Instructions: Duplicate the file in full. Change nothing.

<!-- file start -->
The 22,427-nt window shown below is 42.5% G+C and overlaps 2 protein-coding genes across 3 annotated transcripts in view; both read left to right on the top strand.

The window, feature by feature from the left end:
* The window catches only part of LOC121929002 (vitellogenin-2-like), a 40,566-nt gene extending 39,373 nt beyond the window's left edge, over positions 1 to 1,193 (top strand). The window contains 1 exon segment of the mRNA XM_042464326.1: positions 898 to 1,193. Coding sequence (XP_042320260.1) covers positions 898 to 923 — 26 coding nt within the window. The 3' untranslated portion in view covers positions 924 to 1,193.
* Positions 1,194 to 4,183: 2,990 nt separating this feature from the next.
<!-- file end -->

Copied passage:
The 22,427-nt window shown below is 42.5% G+C and overlaps 2 protein-coding genes across 3 annotated transcripts in view; both read left to right on the top strand.

The window, feature by feature from the left end:
* The window catches only part of LOC121929002 (vitellogenin-2-like), a 40,566-nt gene extending 39,373 nt beyond the window's left edge, over positions 1 to 1,193 (top strand). The window contains 1 exon segment of the mRNA XM_042464326.1: positions 898 to 1,193. Coding sequence (XP_042320260.1) covers positions 898 to 923 — 26 coding nt within the window. The 3' untranslated portion in view covers positions 924 to 1,193.
* Positions 1,194 to 4,183: 2,990 nt separating this feature from the next.